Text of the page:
Section 5304 of Title 38 generally prescribes a “[p]rohibition against duplication of benefits”: “[N]ot more than one award of pension, compensation[ ] ․ shall be made concurrently to any person based on such person’s own service.” 38 U.S.C. § 5304(a)(1). The statute’s plain language prohibits receipt of both pension and compensation benefits for the same period. We have confirmed that section 5304(a)(1) generally prohibits payment of two different benefits for “concurrent periods.” McCord v. United States, 943 F.3d 1354, 1358 (Fed. Cir. 2019); see also Howard v. United States, 354 F.3d 1358, 1360–62 (Fed. Cir. 2004); Absher v. United States, 805 F.2d 1025, 1025–26 (Fed. Cir. 1986).

We conclude that the Veterans Court correctly deter-mined that section 5304 prohibited Mr. Harris from receiving both non-service-connected disability pension and service-connected disability compensation.


Mr. Harris also argues that the concurrent receipt prohibition in section 5304 violated his equal protection rights under the Fifth Amendment because other federal employees did not face a similar restriction. Mr. Harris’s challenge is reviewed under the rational basis standard. Howard, 354 F.3d at 1361. Applying that standard, we have held that section 5304 does not violate equal protection. Id. at 1361–62. We have explained:

[T]here is a rational relationship between the concurrent receipt prohibition and the legitimate governmental interest of fiscal restraint, and ․ in light of the unique status of military retirees with respect to the time of service necessary for retirement and the benefits extended to military retirees, it was not irrational for Congress to treat military retirees differently from civilian retirees with respect to the cumulation of benefits from different sources.

Id. at 1361. In Howard, this court also rejected the argument that Congress’s actions to permit certain exceptions to the prohibition showed Congress’s disapproval of the general prohibition against concurrent receipt of benefits. Id. We concluded that “Congress’s decision to modify the prohibition does not indicate that the pre-amendment statute was irrational.” Id. See also Absher, 805 F.2d at 1027 (“The balance [Congress] has thus struck is not only rational, it also bears a demonstrably fair and substantial relation to legitimate legislative objectives and does so without denying equal protection.”).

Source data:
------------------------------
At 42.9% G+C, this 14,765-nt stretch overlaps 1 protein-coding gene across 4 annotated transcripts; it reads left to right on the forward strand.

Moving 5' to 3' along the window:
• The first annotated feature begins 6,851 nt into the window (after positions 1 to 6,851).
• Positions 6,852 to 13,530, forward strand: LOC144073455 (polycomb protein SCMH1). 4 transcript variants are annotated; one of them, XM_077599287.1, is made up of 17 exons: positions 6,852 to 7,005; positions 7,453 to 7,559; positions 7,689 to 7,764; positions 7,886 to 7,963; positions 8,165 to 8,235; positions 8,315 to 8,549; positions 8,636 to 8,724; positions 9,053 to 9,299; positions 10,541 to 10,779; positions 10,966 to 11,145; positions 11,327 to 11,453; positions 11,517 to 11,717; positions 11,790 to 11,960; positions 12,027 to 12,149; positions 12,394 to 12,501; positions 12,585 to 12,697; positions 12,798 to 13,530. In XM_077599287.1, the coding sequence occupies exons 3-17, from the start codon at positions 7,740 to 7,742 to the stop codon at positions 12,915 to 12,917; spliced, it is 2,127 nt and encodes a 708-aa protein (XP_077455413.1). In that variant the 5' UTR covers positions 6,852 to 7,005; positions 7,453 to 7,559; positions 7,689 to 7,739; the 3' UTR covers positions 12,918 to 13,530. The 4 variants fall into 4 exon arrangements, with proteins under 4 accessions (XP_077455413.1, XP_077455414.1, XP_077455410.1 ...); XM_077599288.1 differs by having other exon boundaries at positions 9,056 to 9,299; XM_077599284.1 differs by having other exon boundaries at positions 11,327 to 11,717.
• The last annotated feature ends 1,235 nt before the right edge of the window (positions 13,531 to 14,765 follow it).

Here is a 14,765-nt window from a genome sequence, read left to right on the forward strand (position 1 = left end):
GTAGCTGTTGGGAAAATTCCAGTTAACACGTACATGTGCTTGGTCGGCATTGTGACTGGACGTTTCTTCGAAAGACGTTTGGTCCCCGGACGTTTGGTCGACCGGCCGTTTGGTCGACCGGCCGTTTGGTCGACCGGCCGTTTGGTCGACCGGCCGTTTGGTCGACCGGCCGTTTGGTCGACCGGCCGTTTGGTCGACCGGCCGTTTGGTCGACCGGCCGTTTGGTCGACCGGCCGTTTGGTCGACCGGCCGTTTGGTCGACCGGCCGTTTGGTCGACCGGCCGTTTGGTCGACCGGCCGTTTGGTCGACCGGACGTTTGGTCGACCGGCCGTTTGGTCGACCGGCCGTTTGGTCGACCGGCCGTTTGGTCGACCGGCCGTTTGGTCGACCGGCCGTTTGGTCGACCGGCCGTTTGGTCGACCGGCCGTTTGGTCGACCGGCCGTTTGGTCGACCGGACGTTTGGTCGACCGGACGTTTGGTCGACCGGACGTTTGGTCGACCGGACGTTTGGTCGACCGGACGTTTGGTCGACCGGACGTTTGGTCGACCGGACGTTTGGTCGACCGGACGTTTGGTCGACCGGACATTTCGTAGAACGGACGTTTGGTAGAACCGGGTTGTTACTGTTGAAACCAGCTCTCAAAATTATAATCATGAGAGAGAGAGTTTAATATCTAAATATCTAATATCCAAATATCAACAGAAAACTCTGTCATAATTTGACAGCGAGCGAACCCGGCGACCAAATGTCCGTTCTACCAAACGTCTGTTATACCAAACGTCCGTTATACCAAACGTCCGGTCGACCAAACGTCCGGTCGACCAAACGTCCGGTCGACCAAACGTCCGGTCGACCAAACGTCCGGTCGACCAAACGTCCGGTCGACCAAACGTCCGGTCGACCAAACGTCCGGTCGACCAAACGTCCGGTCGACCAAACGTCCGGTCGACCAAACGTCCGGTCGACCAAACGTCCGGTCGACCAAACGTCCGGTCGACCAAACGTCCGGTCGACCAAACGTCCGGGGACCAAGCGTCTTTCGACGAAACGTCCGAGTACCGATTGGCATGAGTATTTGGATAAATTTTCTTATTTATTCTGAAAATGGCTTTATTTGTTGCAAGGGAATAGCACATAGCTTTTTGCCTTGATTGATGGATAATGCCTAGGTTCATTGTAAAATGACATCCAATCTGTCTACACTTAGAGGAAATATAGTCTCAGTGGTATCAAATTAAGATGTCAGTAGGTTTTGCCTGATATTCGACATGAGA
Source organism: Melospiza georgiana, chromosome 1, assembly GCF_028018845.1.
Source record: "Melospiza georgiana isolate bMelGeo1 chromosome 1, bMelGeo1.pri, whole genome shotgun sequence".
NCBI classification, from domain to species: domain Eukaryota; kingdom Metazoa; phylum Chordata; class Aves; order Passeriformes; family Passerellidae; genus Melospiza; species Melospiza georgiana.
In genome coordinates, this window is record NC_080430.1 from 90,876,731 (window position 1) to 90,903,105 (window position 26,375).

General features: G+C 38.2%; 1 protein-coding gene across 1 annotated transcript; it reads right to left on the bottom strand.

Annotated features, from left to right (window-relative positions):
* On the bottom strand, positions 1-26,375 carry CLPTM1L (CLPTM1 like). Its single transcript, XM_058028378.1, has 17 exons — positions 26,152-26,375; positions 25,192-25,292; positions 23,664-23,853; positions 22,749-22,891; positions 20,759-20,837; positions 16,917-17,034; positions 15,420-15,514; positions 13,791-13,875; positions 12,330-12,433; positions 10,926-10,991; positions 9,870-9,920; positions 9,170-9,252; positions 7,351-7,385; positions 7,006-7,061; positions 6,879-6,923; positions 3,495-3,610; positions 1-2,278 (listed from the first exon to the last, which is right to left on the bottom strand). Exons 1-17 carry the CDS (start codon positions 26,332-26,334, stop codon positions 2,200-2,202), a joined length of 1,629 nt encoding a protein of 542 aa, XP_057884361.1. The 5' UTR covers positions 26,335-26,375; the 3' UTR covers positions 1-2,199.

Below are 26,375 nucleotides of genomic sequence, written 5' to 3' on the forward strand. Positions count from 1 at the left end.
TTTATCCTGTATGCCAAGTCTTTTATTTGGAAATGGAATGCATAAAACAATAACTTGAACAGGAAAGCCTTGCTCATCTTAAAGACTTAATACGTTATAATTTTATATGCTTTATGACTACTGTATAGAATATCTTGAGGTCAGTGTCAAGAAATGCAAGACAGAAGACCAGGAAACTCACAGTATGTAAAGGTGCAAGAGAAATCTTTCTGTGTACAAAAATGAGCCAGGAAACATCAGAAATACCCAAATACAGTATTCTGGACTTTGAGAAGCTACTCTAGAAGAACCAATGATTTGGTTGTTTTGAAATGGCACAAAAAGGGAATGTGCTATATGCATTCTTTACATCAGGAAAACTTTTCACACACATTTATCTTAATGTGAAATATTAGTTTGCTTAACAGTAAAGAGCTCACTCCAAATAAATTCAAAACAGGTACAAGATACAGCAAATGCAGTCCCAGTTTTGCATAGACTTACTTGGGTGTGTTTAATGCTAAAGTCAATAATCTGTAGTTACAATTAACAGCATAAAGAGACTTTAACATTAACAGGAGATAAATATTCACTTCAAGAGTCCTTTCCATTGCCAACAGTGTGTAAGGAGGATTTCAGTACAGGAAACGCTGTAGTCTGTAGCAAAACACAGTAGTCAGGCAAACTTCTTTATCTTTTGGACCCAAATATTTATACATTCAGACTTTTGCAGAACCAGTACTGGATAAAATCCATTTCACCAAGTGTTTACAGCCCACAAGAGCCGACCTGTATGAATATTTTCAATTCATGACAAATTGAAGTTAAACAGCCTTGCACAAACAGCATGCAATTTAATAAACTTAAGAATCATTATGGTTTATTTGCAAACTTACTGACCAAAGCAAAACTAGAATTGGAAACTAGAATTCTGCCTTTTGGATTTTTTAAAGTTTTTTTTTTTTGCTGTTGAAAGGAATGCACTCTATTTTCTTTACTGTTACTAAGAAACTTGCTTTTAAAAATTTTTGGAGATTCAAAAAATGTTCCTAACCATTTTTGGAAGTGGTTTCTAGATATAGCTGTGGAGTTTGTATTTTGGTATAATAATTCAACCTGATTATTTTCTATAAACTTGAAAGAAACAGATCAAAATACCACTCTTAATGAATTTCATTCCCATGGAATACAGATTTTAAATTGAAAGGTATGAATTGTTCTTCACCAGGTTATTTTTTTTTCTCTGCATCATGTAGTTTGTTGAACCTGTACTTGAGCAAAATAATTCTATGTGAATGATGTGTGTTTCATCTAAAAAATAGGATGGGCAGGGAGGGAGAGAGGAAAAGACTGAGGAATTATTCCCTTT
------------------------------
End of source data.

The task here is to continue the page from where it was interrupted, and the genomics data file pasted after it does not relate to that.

Based on the precedent, we reject Mr. Harris’s argument that section 5304 violated his equal protection rights under the Fifth Amendment.


Mr. Harris asserts that the VA denied his due process rights under the Fifth Amendment when it made the deduction without notice and opportunity for a hearing. For support, he relies on Mathews v. Eldridge, 424 U.S. 319, 96 S.Ct. 893, 47 L.Ed.2d 18 (1976). We again disagree.

In Mathews, the Supreme Court held that the plaintiff was not deprived of due process when his Social Security disability benefits were terminated without a pre-termination evidentiary hearing. 424 U.S. at 323–24, 349, 96 S.Ct. 893. Similarly, we conclude that the VA’s decision to subtract the amount of non-service-connected disability pension (that Mr. Harris already received) from the service-connected disability compensation payment without a pre-termination evidentiary hearing comported with due process.



No costs.

Per Curiam.

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Docket No: 2019-2188

Decided: June 12, 2020

Court: United States Court of Appeals, Federal Circuit.